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Celebrating PRIDE Month



Hawaiʻi Health & Harm Reduction Center (HHHRC) joins people across the nation in celebrating Pride Month in June, uplifting LGBTQ+ voices, celebrating the work of LGBTQ+ people, affirming the dignity and value of those in the LGBTQ+ community, and committing to the support and advancement of sexual and gender minorities in civil rights laws, policies, and practices.   

 

While Pride Month is officially celebrated on Oʻahu in October, the neighboring islands are celebrating in June:  

 

 

Why June?  

 

The Stonewall Uprising in New York City occurred 55 years ago, beginning on June 28, 1969, and lasting for six days. It began as a spontaneous protest against a police raid at the Stonewall Inn. Clubs like the Stonewall Inn were often unlicensed due to criminal laws and owned and operated by the mafia. As such, they were subject to frequent raids by law enforcement, with many arrested and charged with disorderly conduct.   

 

Along with club raids, criminalization of sexual and gender minorities was endemic across the nation and included arrest, incarceration, and other penalties for same-sex sexual acts and wearing clothing of a gender other than one’s sex at birth. The National Archives ran an article in Prologue Magazine on the Lavender Scare in 2016

 

PBS has a documentary feature, “Stonewall Uprising,” available in full online. While many view Stonewall as the beginning of the gay rights movement, Professor Timothy Patrick McCarthy noted to The Harvard Gazette, “The foundation for the movement [was] laid in the decades before in public and private battles, in different organizations and through the work of many people.”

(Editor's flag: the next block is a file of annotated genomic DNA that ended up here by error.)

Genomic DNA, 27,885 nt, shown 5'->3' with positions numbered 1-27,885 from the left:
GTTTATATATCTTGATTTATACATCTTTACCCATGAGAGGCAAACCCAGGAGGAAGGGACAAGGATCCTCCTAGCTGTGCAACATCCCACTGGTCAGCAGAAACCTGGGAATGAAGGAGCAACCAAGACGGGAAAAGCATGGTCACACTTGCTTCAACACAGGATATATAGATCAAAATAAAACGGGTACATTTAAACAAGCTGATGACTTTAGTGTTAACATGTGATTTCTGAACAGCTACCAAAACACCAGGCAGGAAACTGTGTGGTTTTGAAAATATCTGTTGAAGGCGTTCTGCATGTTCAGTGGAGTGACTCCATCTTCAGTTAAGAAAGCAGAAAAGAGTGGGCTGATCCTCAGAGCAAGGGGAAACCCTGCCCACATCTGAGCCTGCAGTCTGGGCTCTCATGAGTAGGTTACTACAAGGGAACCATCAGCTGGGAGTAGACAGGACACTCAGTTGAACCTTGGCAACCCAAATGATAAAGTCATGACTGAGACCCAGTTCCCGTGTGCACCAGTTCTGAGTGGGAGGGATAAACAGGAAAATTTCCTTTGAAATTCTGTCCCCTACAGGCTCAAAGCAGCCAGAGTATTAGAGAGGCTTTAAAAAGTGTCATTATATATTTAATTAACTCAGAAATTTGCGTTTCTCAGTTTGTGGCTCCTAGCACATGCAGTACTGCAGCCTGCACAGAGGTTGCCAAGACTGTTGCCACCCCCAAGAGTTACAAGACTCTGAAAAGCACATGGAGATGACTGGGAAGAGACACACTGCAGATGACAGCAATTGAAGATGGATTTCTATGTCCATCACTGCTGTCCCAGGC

Among them were Frank Kameny, an astronomer who was fired from the Army Map Service in 1957 and openly contested the American Psychiatric Association’s categorization of homosexuality as a mental illness, which was the case until 1973. National Public Radio has a 38-minute podcast on gay rights prior to 1969, “Before Stonewall.” 

 

According to the Christopher Street Liberation Day Committee, the first Pride parade was held in 1970 to “commemorate the ‘Christopher Street Uprisings’ [in] which thousands of homosexuals went to the streets to demonstrate against centuries of abuse [and] betrayal of their human rights by virtually all segments of society.”  

 

The Library of Congress features a 12-minute film on the first Pride march, “Gay and Proud.”  

 

The New York Times did not mention Pride Month until 1989. 

 

President Barack Obama designated the Stonewall Inn as a National Monument in 2016. The proclamation called the Stonewall Uprising “a watershed moment for LGBT civil rights and a transformative event in the Nation’s civil rights movement on par with the 1848 Women’s Rights Convention at Seneca Falls and the 1965 Selma-to-Montgomery March for voting rights in its role in energizing a broader community to demand equal rights.” 

 

In 2019, The Nation magazine ran a series of articles marking the 50th anniversary of the uprising, “Reclaiming Stonewall.” 

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